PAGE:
As we engage in this demonstration of vulnerability, it is not surprising that our remotest ancestors, desert wanderers that they were, show up for a visit. The original ushpizin, spiritual “guests” we welcome into the sukkah, are Abraham, Isaac, Jacob, Moses, Aaron, Joseph, and David. Greeting those ghostly guests (and hopefully their female counterparts), along with all the real flesh-and-blood guests who show up with them, is an essential part of this celebration, where bounty and vulnerability are tied together. Harvest time – there is suddenly more than we could possibly eat (think of the price of zucchini in September!), and it won’t keep very well. So let’s invite our poorer neighbors in. They have been having a hard year, but we know full well that it could be we who will be struggling next year.

There is a sense here that we are all bound together – all of us in our farming community, studded with these little huts – but also all of Israel, all of humanity, all of nature - face the same threat of mortality, and are thus called upon to share. The patriarchs – and now the matriarchs - and other heroines of Jewish history who have decided to join them in these visits – are here to remind us of all that.

As the produce is gathered in from the fields, so are we gathered, and sometimes crowded, into our tightly-packed sukkah. We can only make room for yet another guest by loving each other a little more, as a Hasidic saying would have it. That too is why the sukkah is called by the Zohar tsila di-mehemenuta, “the shade of faith.” It is our faith – in Y-H-W-H and in the human community with whom we share so much  – that shades and protects us from the hot sun beating down on us, here perhaps a stand-in for the pressure of mortality. We will wither under it, if we stand out there alone. Here, being together under these frail branches, we find a bit of shade. Dwelling in the sukkah, together with guests both real and imagined, is a statement of our collective survival in the shade we share.

That consolation, however, is not enough to shield us any more. Sukkot, with its combined celebration of the harvest’s plenty and awareness of life’s frailty, is a festival that calls out to be transformed once again.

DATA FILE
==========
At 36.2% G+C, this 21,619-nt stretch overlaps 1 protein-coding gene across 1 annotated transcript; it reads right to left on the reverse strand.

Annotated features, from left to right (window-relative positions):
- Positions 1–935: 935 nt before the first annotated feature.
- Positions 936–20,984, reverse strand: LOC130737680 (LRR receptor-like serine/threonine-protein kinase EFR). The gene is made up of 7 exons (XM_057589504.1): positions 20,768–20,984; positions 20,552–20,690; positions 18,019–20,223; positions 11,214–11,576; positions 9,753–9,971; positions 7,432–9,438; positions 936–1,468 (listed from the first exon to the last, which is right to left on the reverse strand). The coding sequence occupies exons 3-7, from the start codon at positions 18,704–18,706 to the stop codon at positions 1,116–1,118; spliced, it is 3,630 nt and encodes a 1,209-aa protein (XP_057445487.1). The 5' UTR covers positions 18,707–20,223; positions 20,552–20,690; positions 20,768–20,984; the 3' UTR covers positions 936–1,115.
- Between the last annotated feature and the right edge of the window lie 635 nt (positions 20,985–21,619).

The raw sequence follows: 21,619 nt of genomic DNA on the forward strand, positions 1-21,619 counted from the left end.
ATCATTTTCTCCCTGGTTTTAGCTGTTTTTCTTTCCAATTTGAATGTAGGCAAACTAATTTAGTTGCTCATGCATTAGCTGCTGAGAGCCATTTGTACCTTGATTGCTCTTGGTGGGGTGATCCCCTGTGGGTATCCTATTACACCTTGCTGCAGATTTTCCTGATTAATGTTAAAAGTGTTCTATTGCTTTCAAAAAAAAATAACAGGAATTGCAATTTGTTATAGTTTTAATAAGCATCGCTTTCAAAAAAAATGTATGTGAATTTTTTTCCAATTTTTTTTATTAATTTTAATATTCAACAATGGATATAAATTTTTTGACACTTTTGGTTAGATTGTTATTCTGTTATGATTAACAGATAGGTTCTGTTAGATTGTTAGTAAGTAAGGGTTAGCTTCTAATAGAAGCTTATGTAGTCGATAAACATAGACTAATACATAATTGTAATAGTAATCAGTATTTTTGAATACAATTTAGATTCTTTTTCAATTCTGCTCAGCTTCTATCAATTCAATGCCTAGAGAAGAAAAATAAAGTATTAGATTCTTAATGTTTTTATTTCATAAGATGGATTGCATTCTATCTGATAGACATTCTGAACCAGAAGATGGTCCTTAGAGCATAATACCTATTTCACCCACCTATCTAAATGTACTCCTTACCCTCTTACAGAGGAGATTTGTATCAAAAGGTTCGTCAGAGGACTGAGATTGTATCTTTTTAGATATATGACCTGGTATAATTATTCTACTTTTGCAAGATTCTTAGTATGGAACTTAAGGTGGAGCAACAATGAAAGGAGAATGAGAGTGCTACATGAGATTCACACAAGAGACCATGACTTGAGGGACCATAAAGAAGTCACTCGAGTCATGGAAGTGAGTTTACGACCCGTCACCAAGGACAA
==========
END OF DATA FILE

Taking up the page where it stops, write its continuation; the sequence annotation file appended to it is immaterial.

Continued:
As we made the move from the fall full moon festival to the memory of our ancestors’ wanderings, then on to commemorating the Temple rites long after they were gone, the inner voice demands yet another step in this celebration’s long history.

Sukkot is a time to acknowledge that today our planet, including all its future harvests and all our ensuing generations, is under dire threat, much of it caused by the intentional and irresponsible blindness of the society in which we live, especially by our so-called “leaders.” As lovers of God’s created world, we cannot be guilty bystanders to its rampant destruction by forces of human greed.

 In times like these, our gathering around the sukkah table should contain an element of strategic planning alongside the celebration. What can we do, in this longer winter season ahead, to thwart the plans of those who consistently put short-term profiteering above protection of our shared natural legacy? What can we do this year to bring their wicked plans to naught?

Think of Rabbi Akiva and his friends sitting all night at the seder table on Pesah. Were they indeed, as some have claimed, planning the Bar Kokhba rebellion against the Roman Empire? How can we, following God’s call to our generation, become sukkah revolutionaries?

Action Guide for #Sukkot4ClimateHealing : Part 2, Ritual Resources